Here's a selection of tweets from #Ferguson. (It's incongruous to scroll back and see other small town news.) Read below the fold...
US Secretary of State John Kerry touted the significance of what remains of his country's sanctions regime against Myanmar on Sunday, describing it as a sign that Washington is keen to avoid rushing its engagement with Nay Pyi Taw.
But the strength of his message, which talked up the importance of targeted sanctions, was tempered by the fact he spoke at a hotel owned by a blacklisted business tycoon where Mr Kerry and other members of his delegation had been staying since arriving in the capital yesterday.
"Sanctions now are very much focused on members of the junta and on key individuals who may still be representing a challenge to achieving some of these [Myanmar's] goals," Mr Kerry told members of the media gathered at Lake Garden Nay Pyi Taw.
One of these sanctioned individuals is tycoon U Zaw Zaw, whose company Max Myanmar built the luxury Lake Garden last year. U Bo Chan Tun, project manager at Max Myanmar's hotel arm, confirmed to The Myanmar Times that Max Myanmar built and owns the recently opened Lake Garden property, which is managed by French hotel group Accor under its MGallery brand.
Both U Zaw Zaw and his Max Myanmar Group of Companies are on the Special Designated Nationals (SDN) list maintained by the US Treasury Department's Office of Foreign Assets Control. U Zaw Zaw and his companies were added to the SDN list in 2009, according to the Treasury Department's website.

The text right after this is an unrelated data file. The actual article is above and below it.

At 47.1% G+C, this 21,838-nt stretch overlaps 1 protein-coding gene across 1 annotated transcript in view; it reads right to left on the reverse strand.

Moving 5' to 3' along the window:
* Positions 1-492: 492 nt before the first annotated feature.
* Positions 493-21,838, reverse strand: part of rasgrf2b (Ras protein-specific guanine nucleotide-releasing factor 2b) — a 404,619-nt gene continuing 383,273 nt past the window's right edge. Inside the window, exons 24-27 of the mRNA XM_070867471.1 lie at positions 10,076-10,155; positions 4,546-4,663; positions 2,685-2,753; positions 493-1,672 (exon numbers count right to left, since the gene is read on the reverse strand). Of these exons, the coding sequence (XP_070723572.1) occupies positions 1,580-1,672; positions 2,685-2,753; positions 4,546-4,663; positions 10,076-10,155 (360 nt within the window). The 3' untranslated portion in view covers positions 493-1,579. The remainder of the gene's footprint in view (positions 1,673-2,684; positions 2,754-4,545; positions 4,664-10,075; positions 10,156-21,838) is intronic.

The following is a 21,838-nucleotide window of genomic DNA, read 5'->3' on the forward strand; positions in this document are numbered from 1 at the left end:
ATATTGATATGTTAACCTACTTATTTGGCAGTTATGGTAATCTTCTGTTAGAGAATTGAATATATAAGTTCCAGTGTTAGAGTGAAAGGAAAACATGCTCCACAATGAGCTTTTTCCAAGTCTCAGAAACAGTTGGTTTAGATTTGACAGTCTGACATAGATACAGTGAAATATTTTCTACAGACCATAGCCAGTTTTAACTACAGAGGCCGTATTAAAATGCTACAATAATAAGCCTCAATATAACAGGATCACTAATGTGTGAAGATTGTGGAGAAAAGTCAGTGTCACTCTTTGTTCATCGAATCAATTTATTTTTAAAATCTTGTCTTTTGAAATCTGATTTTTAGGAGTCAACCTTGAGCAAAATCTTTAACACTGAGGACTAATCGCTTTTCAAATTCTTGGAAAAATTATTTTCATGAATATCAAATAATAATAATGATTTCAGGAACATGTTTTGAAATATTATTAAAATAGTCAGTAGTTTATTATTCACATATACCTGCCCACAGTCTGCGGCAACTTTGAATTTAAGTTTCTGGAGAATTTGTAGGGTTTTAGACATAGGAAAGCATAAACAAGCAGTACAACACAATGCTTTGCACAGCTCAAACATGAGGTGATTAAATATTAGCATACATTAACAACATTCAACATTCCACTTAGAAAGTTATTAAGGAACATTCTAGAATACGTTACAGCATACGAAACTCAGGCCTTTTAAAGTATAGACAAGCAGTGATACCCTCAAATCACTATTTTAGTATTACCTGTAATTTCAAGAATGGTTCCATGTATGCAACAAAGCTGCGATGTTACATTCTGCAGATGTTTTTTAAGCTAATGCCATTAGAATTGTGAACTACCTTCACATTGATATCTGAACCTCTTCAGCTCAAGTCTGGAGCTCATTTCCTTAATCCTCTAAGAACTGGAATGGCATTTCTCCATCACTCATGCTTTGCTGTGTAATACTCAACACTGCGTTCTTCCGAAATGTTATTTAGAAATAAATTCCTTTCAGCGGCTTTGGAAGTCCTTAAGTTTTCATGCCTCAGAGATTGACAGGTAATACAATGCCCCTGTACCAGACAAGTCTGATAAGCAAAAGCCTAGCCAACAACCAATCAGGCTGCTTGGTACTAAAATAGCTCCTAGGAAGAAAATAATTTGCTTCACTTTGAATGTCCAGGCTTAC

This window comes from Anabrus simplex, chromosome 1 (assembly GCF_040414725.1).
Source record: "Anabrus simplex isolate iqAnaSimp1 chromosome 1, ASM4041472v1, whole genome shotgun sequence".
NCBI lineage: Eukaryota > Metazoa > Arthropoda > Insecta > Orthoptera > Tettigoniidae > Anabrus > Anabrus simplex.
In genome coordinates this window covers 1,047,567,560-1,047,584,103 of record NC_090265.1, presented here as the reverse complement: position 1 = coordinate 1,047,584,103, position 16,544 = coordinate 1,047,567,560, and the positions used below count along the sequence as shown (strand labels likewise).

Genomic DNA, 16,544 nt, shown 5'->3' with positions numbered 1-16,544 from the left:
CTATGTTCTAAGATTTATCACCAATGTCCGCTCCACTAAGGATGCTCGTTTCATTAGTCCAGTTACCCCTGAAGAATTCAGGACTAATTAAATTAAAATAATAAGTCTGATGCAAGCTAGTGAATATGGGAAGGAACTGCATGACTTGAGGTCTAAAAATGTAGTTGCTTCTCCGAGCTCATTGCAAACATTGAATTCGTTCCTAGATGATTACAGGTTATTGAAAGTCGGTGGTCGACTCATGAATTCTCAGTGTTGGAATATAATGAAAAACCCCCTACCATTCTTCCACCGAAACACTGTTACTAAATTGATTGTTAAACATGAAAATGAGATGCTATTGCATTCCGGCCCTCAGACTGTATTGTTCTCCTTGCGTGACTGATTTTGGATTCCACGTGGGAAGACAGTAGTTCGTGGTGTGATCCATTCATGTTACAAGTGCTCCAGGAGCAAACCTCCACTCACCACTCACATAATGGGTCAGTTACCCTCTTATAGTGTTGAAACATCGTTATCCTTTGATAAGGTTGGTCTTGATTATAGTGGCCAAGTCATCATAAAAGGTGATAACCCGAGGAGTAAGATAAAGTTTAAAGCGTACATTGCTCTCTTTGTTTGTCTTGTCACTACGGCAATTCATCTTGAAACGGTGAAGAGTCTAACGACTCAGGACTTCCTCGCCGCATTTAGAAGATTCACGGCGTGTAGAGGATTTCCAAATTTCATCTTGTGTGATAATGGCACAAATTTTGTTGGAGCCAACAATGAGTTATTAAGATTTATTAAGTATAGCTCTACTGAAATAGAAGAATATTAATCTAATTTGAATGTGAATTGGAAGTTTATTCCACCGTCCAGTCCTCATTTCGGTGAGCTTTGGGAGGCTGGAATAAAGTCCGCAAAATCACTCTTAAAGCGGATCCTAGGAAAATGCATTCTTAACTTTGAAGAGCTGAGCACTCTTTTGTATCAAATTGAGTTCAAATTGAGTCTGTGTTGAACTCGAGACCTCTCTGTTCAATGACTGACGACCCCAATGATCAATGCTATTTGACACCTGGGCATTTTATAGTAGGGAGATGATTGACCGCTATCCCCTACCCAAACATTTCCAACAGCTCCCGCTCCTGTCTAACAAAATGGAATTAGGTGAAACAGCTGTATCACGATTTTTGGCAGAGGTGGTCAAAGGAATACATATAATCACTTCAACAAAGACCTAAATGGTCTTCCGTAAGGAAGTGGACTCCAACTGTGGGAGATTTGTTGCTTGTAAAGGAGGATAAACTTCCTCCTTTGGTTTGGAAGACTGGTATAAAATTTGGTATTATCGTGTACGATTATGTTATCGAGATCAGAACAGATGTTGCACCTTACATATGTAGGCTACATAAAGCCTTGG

"Tempered." That's good. Read below the fold...
Of 12 front page stories, a major mention in one. No headlines. We'll give a headline 1 point; a major mention half a point. 0.5 / 12 = 4.16%. Here's a visual representation. (It's a thumbnail of the whole page, so please readers, let me know if it's too slow to load.) Read below the fold...
US President Barack Obama, Britain's Prime Minister David Cameron and Germany's Angela Merkel made it clear they would not brook any attempt by Russia to use humanitarian excuses to sneak troops and military equipment into the conflict-torn east of Ukraine.
"The Prime Minister and President are absolutely clear that such a so-called humanitarian mission would be unjustified and illegal," Downing Street said in a statement following a phone call between Obama and Cameron.
The mind reels. Read below the fold...
This is an important post from Jesse's Cafe Americaine. Slightly re-arranged and edited:
What Is a 'Credibility Trap'